Having apparently witnessed my relatively effortless survival of an alien fire-loogie, this supposedly benevolent computer program would like me to go and let a heavily armed swat team shoot me to test out their guns.
No, seriously, that's exactly what she asks me to do. There are alien invaders periodically assaulting a barricade about fifty yards away that's manned by maybe half a dozen slacks-and-polo policemen, not to mention about two dozen pods lying utterly defenseless in the street right next to us, and she's decided that these special assault guys should test their massive advanced weapons out by shooting me a few times to make sure that they can later, presumably, shoot the aliens assaulting the barricade or the pod things. Er... why not test the weapons out on them?
... The Champions' AI wants me dead, I realize. But why could this be? Surely I've been useful so far, even though I've only had one task to complete, but I completed it with flying colors. Maybe it considers me a threat? A potential supervillain that ought to be taken out of the picture early on so that she won't have to deal with me later? Maybe she protects the Champions' reputation by guiding potential one-uppers to their untimely deaths in foolish "misadventures" on the battlefield? Or maybe she's been the evil mastermind all along?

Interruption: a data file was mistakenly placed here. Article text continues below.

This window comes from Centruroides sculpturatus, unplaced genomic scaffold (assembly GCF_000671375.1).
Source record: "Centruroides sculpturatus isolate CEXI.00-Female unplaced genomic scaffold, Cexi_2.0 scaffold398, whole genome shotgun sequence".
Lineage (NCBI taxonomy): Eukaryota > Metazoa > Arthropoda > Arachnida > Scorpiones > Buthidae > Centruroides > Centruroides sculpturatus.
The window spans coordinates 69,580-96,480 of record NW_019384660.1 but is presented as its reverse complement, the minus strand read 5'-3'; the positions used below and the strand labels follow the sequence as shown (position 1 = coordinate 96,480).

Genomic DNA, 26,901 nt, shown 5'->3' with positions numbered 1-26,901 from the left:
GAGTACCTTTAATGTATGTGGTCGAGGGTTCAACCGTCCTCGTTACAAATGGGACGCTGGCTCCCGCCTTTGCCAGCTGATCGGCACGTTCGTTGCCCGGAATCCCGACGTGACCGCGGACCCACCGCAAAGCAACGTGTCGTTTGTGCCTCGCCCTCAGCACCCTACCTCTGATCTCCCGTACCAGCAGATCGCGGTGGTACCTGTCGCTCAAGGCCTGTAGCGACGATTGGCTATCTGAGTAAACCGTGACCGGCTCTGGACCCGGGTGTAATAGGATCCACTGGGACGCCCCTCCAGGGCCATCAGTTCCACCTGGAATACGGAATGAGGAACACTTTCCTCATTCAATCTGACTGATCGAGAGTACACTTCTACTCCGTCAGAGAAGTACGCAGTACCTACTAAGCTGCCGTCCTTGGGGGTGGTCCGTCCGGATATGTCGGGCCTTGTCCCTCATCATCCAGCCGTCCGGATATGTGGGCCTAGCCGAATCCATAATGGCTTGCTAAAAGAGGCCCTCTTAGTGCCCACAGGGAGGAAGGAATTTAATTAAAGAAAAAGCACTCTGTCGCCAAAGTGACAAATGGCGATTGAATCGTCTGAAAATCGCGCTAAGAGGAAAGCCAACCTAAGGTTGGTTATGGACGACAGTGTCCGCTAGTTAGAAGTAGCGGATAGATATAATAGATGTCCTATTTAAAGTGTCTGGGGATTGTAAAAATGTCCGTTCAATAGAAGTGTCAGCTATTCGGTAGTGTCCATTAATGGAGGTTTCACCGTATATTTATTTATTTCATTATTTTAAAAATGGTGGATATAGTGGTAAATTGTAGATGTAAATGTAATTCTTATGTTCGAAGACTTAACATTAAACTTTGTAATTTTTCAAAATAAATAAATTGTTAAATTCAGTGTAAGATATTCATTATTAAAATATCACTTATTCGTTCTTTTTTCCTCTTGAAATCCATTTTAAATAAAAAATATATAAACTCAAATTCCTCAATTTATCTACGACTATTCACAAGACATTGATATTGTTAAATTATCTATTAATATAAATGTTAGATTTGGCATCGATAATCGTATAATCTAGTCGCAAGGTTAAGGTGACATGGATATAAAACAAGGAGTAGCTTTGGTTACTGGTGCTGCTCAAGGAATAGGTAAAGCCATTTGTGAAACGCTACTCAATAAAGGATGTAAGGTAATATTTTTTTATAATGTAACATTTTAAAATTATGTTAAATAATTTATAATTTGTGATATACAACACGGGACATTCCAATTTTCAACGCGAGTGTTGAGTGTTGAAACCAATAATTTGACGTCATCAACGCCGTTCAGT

I did just get a building collapsed on me without getting a headache, though, and I got squirted with lava a couple minutes ago without any ill effects. Alright, Zordon, I'll play along without arousing any suspicion until I have a chance to investigate you a bit more, but I'm on to you.
I head over to where about a dozen heavily armed men are standing with their massive weapons and bravely ignoring the life or death struggle of their unarmored comrades a few paces away, waiting to shoot me to make sure their guns work. Maybe I can talk some sense into their commander.